This fly reminds me of a Mark 2 Ford Escort 1300. A reliable if unexciting run-around which has been tarted up by an enthusiast and is now all bling. The bells and whistles have been grafted on and it is now a much more exciting package all together.

The basis of this new fly is of course that wonderful old campaigner, the Claret Bumble. Originally tied to fool sea trout and brownies, the ever inventive Irish minds went to work on it years ago and it morphed into a very good salmon pattern by tying it on much larger hooks than the normal 12 and 10’s. Other refinements such as a flat gold tag, dying a topping sunburst and using that for a tail and adding knotted pheasant tail legs all made an appearance relatively lately. But the Carrowmore Bumble was born when the DNA of the Claret Bumble and Clan Chief was deliberately mixed. I personally have a hunch this could only be achieved after imbibing a large volume of Guinness but hard facts to support this supposition are scarce. The Clan Chief can be deadly for salmon, so mingling the attributes of the two flies was an excellent idea.

I have seen a couple of variations of this fly in other anglers boxes so I will give you two of these here today. The first one is probably the most common and is available commercially.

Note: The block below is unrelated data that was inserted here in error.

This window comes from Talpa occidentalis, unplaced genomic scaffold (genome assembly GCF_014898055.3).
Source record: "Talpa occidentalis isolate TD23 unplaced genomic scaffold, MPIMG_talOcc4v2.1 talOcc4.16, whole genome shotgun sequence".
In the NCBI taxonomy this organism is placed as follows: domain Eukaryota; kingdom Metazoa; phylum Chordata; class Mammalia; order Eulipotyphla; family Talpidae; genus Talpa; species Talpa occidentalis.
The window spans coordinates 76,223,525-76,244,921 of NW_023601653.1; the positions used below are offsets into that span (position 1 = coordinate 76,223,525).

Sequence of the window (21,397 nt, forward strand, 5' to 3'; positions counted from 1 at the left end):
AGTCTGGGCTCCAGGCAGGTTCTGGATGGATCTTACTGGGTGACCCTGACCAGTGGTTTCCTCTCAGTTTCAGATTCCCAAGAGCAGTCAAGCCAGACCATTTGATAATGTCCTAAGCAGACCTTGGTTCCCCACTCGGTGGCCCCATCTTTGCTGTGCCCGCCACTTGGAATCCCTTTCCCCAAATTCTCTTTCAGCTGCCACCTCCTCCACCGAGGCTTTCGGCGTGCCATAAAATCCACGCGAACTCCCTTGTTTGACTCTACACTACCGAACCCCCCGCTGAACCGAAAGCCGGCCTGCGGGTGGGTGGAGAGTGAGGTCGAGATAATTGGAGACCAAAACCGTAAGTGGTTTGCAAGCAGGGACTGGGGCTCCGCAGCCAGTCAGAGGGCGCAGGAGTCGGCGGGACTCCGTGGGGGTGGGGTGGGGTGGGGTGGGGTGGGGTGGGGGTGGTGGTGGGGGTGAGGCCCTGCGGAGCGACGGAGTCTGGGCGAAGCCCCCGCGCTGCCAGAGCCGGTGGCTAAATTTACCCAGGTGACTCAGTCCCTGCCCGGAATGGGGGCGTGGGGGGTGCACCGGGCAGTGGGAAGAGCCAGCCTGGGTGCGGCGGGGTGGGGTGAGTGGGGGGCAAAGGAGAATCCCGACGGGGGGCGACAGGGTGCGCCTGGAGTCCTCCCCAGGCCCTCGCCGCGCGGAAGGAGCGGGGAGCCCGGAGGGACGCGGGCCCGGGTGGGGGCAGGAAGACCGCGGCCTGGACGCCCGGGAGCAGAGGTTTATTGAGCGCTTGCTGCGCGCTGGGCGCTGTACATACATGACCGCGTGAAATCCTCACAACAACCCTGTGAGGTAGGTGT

Hook: sizes 6 to 10 heavy weight trout hooks

Silk: black or brown 6/0

Tag: fine oval gold tinsel, about 5 turns

Tail: a Golden Pheasant crest feather with a doubled length of Globright no. 4 on top

Rib: oval silver tinsel

Body: medium claret seals fur

Body hackles: a black and a red cock hackle wound together

Head hackle: Guinea Fowl dyed blue

The second variation is the one I prefer.

Hook and silk are the same as above. I like the extra movement provided by the legs but they are optional.

Tag: Opal Mirage tinsel

Rib: oval silver tinsel

Body: medium claret seals fur

Body hackles: a black and a red cock hackle wound together

Legs: 6 cock pheasant tail herls knotted and tied in on each side and slightly raised. Can be natural or dyed claret

Head hackles: a long fibred claret cock hackle wound first followed by a grizzle cock hackle dyed blue.

Did you know there is a Green Peter version of the Clan Chief too? The Clan Peter it is called and while I have yet to use one it looks like it should work. Here is the dressing I was given last year.

Hook:  6 – 12

Tread: Fl. Yellow

Tag – Opal mirage

Tail: Globrite yellow under red

Body: Green seals fur

Rib: Oval gold

Body hackles: A grizzle cock hackle dyed green olive and natural red game cock hackle wound together

Wing: Hen pheasant tail

Head hackle: Red game cock

Head: Formed with the tying thread and coated with clear varnish

All of these flies will produce a salmon on Carrowmore on their day. I don’t class myself as any sort of an expert when it comes to fishing Carrowmore but I know my way around the place so I will write a short post on the fishery soon.

The title photo is Ben Baynes with a nice little salmon off Carrowmore a few seasons ago.

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